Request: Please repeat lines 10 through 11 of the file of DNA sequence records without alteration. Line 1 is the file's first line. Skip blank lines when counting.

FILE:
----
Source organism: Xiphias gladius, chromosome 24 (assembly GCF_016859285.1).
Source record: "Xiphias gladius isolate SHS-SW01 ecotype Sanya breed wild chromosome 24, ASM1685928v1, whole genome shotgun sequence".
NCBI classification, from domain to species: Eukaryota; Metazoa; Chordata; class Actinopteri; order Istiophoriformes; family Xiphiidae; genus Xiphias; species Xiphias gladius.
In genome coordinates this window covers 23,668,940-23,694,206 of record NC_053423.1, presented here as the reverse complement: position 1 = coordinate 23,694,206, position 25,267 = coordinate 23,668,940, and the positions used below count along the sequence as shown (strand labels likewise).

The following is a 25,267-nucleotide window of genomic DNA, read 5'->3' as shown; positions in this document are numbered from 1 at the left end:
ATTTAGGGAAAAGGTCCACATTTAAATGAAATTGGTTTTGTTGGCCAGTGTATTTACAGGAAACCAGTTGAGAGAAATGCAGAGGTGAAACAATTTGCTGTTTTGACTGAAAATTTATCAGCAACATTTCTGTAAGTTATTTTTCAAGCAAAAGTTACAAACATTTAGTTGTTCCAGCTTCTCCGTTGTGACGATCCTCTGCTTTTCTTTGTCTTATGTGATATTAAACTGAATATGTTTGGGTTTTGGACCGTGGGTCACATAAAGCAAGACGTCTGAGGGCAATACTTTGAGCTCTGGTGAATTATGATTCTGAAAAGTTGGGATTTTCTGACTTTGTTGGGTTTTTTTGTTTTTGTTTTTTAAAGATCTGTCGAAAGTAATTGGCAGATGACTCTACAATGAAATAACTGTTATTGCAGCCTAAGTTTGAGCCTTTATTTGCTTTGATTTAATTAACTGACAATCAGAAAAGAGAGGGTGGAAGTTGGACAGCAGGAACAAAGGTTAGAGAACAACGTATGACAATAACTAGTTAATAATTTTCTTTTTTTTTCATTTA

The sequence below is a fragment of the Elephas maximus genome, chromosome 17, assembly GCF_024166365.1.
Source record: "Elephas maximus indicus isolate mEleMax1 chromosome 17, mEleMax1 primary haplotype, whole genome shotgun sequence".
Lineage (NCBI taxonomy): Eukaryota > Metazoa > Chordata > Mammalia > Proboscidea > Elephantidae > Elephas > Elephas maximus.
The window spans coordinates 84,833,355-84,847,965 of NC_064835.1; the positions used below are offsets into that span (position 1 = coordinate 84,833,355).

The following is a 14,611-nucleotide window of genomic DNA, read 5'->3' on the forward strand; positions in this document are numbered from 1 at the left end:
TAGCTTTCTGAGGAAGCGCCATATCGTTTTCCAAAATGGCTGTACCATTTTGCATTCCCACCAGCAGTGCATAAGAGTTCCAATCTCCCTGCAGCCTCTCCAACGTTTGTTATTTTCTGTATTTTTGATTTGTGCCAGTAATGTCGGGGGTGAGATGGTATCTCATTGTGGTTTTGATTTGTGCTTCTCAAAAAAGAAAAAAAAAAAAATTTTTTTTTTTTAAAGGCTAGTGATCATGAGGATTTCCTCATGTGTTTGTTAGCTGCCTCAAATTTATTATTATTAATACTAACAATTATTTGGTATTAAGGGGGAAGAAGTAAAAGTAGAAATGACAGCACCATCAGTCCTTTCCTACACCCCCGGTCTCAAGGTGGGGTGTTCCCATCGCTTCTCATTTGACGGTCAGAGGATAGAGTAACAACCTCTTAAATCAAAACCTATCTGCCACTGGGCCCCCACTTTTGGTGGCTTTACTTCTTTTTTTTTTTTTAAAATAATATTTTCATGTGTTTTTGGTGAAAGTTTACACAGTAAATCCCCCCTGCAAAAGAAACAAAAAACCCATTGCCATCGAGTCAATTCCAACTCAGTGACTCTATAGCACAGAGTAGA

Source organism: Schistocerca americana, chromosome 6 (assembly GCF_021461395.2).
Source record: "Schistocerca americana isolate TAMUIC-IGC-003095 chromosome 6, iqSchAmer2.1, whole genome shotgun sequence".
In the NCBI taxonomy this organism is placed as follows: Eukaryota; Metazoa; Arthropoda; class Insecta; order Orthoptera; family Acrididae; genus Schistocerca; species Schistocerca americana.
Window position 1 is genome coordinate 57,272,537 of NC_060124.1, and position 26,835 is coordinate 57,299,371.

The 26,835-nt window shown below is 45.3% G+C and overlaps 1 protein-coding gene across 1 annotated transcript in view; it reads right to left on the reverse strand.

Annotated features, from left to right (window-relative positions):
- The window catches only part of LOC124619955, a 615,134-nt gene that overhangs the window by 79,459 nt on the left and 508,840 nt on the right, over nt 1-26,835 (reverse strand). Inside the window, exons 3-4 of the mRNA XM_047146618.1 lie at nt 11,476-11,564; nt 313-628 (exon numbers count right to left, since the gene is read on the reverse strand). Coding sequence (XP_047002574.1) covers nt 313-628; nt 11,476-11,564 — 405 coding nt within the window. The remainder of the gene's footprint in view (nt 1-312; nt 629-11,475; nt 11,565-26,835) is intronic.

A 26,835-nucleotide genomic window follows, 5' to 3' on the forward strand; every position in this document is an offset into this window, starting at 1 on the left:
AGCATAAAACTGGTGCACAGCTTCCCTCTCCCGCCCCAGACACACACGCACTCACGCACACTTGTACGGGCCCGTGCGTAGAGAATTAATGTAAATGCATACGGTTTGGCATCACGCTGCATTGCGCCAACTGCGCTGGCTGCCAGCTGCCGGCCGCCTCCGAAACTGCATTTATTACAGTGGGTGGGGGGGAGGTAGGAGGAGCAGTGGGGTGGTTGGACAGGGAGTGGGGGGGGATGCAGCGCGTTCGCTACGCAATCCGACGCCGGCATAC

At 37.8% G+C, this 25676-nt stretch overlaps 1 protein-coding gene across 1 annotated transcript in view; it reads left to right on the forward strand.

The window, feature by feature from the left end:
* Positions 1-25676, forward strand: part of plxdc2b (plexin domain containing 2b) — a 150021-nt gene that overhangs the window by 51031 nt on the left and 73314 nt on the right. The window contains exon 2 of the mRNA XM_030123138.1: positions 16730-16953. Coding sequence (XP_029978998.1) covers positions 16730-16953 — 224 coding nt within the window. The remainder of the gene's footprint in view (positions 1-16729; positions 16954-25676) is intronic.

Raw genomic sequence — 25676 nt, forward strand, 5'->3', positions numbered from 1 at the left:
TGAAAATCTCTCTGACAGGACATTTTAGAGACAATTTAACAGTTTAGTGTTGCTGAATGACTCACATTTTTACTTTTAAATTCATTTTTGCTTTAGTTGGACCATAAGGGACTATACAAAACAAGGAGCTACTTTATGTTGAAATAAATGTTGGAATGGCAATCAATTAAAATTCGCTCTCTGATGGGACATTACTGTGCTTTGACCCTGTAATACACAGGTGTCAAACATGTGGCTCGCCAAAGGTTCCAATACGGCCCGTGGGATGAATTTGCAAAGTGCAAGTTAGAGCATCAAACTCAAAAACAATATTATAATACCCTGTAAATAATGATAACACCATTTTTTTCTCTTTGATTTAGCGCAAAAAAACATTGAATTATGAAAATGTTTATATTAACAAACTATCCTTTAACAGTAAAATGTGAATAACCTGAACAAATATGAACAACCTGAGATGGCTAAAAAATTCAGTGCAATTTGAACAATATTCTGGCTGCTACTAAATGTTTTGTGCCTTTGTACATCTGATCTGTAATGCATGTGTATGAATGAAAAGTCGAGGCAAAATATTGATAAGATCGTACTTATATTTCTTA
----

The window spans coordinates 84,833,355-84,847,965 of NC_064835.1; the positions used below are offsets into that span (position 1 = coordinate 84,833,355).

The following is a 14,611-nucleotide window of genomic DNA, read 5'->3' on the forward strand; positions in this document are numbered from 1 at the left end: